Northern Health has been given a hefty fine for failing to conduct adequate workplace investigations at Peace Villa in Fort St. John.
WorkSafeBC handed out a $355,244 fine after an inspection found ‘repeated violations’ following violence against a long-term care worker.
According to WorkSafeBC, they inspected this employer’s worksite, a long-term care facility, in response to an incident of violence against a worker. WorkSafeBC examined the employer’s investigation reports for this and several previous incidents and found that they all lacked key information such as underlying causes and corrective actions.
The employer failed to ensure that a report of its full incident investigation was prepared in accordance with WorkSafeBC policies.
The BC Nurses Union issued a statement that said it was concerned to learn that the Northern Health Authority is the latest health employer to be issued a substantial fine for failing to adequately complete workplace investigations related to safety.
BCNU President Aman Grewal said in the statement she has serious concerns as to whether this penalty is indicative of a systemic oversight by health employers and government on the issue of violence, health, and safety.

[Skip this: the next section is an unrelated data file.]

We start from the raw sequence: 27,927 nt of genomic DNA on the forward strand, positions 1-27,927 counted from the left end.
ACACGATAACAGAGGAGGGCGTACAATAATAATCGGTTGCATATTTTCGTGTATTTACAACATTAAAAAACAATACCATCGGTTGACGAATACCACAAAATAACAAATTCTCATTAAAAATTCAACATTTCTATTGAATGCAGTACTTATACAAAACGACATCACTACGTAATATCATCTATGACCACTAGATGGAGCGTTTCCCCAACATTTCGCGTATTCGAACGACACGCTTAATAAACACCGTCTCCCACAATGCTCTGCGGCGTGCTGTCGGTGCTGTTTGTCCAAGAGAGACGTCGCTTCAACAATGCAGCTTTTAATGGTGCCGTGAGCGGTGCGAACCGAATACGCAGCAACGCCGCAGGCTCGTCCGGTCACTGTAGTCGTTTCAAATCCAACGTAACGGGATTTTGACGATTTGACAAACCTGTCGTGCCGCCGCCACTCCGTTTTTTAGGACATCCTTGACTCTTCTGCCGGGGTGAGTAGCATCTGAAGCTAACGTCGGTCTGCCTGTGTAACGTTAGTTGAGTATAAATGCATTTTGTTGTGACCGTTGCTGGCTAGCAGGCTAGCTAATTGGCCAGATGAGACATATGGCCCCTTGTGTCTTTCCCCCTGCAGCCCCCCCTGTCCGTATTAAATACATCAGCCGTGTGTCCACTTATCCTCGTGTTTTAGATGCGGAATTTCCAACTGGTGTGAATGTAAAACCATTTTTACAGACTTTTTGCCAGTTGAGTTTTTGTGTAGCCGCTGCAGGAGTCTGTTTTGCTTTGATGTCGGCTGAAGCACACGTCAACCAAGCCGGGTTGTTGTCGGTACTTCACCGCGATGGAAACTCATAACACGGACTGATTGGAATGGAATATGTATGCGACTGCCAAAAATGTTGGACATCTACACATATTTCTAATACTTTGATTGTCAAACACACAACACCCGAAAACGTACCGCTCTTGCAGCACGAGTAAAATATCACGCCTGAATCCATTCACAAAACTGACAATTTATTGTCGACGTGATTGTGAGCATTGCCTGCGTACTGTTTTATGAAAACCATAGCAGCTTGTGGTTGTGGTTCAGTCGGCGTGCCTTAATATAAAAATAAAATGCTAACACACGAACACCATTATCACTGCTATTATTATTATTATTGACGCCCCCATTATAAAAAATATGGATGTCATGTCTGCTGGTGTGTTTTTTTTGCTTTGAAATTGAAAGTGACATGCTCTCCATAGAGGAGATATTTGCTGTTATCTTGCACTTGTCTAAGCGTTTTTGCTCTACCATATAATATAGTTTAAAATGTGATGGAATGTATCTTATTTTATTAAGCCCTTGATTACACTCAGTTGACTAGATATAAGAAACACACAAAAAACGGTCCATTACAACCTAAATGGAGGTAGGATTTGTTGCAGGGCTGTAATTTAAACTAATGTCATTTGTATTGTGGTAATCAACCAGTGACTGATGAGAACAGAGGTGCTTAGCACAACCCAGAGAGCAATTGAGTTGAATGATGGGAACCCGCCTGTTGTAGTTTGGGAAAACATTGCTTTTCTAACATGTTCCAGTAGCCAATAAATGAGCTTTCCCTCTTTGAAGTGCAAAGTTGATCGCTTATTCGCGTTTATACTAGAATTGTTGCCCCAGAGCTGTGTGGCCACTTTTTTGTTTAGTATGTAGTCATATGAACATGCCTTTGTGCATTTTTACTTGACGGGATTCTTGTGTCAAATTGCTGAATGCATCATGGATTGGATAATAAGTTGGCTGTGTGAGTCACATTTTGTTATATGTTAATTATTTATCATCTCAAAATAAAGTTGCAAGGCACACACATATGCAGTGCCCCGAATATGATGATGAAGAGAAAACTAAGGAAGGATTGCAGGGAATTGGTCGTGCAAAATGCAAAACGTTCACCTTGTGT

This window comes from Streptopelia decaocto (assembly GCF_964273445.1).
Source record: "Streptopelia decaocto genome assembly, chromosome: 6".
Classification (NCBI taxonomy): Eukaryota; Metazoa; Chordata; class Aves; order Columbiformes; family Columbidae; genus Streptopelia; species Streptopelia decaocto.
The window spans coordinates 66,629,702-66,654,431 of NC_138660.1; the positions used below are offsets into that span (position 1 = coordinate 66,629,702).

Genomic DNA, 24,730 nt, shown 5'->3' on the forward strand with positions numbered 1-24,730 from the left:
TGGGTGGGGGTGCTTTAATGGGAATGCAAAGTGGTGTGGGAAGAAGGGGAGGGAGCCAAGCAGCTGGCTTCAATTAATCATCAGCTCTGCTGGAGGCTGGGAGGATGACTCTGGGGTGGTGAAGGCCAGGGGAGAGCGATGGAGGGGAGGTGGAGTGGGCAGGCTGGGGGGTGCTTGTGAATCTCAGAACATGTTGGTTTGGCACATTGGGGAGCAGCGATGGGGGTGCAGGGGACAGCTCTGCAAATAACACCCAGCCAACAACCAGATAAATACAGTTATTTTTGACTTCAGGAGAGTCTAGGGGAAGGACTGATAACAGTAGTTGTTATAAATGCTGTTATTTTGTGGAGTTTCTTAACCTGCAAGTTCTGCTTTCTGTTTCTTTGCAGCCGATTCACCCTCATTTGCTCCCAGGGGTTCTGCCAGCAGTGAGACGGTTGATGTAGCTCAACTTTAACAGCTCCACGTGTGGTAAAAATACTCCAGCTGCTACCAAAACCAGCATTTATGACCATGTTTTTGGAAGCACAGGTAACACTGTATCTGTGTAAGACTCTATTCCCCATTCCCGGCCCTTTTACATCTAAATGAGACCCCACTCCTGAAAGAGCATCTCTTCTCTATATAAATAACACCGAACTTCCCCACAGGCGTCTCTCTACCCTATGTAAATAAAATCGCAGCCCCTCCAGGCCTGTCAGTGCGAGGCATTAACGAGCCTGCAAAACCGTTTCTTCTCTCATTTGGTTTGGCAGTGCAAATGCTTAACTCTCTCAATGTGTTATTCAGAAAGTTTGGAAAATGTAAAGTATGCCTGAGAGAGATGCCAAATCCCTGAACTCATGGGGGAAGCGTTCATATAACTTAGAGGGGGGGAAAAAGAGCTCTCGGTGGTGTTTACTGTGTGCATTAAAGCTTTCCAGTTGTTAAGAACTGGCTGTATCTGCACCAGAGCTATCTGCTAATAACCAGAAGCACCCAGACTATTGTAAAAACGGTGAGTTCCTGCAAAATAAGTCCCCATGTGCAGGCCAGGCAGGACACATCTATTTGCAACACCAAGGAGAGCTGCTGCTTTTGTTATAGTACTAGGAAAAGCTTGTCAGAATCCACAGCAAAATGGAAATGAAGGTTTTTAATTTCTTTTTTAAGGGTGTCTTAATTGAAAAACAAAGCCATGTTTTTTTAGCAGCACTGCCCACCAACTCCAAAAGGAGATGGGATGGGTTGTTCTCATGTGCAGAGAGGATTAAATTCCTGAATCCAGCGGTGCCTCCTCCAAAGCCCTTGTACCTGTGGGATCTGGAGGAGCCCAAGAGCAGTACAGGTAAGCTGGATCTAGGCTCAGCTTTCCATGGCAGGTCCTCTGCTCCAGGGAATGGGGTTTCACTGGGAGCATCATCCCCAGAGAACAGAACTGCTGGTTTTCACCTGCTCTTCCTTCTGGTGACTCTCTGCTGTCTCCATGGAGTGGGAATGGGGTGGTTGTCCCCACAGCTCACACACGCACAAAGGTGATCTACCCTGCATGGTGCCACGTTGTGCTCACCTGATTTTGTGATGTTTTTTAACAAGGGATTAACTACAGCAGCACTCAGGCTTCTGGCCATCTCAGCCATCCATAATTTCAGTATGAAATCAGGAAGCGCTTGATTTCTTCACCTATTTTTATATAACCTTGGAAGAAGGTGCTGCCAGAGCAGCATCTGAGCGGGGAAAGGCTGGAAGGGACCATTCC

An email from Northern Health said the authority is committed to ensuring compliance with BC Occupational Health and Safety Regulations and will be assessing the penalty and continuing to provide WSBC additional information about the work they have completed between the issuing of the order and the penalty that was given.
“Northern Health has a robust reporting process to address hazards and near-misses to support a strong safety culture and environment,” the statement continued. “Northern Health’s injury rate is lower than the provincial healthcare average, and NH continues work to advance the health and safety management system.”
“In Peace Villa, our measurable rates are trending positively, such as reduced violent interactions. The Peace Villa team continues to improve investigations (including information identified by WorkSafeBC as key for the report, such as job titles and phone numbers), with additional training and on-going support from their Joint Occupational Health and Safety Committee.”